Spending on general practice increased by a minuscule amount last year, according to official figures.
GP leaders said they showed how spending on primary care had failed to keep pace with patient demand.The NHS Digital figures showed the average payment per registered patient in the year from 2017/18 was £153.77. This compared with £152.81 the previous year – an increase of 0.6%.
Overall spending reach £10.5 billion, an increase of 1.4%. Out of this money, some £809 million was for premises payments.
British Medical Association GP committee chair Dr Richard Vautrey said: “For too long investment has not kept up with the demands being placed on general practice, and the marginal increase in the year up to April this year – itself far smaller than in previous years – is completely inadequate. Over the same time period the number of patients registered at practices in England went up by more than 700,000 and we lost more than 440 full-time equivalent GPs – meaning doctors and their teams are being stretched to their limits.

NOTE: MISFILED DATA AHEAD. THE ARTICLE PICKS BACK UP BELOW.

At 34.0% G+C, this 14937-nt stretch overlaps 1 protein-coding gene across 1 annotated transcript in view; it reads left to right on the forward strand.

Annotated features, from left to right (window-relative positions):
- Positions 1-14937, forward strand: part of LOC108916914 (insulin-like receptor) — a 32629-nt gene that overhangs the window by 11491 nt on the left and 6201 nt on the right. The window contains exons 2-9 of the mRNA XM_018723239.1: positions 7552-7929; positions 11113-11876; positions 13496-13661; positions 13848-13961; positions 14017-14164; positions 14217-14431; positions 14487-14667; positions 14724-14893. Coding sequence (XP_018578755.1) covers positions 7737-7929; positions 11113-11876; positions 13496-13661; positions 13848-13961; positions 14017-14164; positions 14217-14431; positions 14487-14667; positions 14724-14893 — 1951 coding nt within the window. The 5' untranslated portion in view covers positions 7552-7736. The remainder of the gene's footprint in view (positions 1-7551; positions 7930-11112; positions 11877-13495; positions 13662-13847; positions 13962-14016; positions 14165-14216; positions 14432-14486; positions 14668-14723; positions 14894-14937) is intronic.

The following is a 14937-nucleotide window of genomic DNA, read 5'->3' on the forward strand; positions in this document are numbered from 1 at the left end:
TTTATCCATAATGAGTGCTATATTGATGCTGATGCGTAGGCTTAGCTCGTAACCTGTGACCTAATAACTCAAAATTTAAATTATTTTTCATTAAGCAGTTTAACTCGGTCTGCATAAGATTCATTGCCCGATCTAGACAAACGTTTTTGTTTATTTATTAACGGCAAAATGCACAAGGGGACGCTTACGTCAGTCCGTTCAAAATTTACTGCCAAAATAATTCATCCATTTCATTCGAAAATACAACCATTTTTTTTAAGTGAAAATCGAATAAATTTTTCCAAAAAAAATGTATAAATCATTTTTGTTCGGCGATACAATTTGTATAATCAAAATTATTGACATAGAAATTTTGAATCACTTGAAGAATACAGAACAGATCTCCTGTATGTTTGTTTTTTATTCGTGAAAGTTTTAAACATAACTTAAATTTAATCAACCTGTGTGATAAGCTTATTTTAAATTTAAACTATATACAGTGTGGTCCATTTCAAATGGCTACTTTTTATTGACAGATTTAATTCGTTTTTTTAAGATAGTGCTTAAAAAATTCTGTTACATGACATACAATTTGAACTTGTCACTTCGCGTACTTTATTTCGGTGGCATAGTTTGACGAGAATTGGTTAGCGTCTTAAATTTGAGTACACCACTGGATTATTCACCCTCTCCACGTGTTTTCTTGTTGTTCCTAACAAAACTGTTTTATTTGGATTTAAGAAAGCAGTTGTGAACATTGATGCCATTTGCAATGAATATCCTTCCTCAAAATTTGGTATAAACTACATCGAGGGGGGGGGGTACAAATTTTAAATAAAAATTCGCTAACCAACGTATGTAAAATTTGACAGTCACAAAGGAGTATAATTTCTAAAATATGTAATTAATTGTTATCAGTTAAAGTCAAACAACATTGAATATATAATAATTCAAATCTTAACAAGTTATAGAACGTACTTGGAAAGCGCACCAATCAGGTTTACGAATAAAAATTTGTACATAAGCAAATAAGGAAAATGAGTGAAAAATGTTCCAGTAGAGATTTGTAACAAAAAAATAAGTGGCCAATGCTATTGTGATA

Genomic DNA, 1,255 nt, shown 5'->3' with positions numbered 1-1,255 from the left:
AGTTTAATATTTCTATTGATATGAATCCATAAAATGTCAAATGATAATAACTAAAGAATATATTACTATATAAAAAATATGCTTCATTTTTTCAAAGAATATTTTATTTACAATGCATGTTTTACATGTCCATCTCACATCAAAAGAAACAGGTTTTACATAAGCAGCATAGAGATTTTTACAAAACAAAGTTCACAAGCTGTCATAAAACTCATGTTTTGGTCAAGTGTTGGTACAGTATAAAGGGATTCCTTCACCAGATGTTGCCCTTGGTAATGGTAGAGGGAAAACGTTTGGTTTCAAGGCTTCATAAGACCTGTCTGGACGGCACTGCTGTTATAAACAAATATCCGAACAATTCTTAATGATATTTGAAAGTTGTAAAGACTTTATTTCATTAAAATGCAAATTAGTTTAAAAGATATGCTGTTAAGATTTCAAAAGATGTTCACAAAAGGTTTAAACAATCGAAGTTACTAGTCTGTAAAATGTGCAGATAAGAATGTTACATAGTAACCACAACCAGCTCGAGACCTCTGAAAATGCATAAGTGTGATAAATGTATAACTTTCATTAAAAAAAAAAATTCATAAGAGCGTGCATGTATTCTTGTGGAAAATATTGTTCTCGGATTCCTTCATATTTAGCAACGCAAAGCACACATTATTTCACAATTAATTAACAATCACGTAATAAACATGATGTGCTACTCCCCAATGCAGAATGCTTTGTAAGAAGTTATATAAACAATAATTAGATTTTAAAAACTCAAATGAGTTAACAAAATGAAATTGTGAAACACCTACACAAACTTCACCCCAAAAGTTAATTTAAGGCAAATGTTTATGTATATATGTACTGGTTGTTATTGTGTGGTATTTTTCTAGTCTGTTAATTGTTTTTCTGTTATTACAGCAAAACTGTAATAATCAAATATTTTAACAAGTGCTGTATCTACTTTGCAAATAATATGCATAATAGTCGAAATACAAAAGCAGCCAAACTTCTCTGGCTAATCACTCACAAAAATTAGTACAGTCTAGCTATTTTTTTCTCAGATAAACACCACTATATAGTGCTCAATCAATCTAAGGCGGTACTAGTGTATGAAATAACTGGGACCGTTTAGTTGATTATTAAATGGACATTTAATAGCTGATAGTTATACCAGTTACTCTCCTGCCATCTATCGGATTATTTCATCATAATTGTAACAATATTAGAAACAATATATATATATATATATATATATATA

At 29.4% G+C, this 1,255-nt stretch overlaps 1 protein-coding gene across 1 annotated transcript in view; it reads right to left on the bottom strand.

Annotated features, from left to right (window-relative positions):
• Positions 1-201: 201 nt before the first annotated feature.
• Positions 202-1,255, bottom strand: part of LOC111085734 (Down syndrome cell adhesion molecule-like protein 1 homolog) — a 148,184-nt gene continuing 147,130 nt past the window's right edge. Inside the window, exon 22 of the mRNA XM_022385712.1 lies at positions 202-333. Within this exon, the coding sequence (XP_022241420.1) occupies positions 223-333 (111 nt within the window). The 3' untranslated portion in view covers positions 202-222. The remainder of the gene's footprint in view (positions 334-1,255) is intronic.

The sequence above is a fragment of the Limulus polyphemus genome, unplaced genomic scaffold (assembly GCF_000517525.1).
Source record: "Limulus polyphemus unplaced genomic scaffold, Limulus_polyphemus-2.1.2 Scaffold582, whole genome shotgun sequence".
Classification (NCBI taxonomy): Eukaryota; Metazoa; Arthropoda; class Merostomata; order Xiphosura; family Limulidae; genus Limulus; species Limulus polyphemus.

He added: “What is further frustrating is that the data does not accurately represent the money reaching practices and patients. Rather, it includes other elements such as drug reimbursement and services in hospitals – and such potentially misleading information is not helpful at all.”
Dr Vautrey said an additional £2.8 billion is due to be added to practice budgets over the next five years as a result of this year’s contract agreement.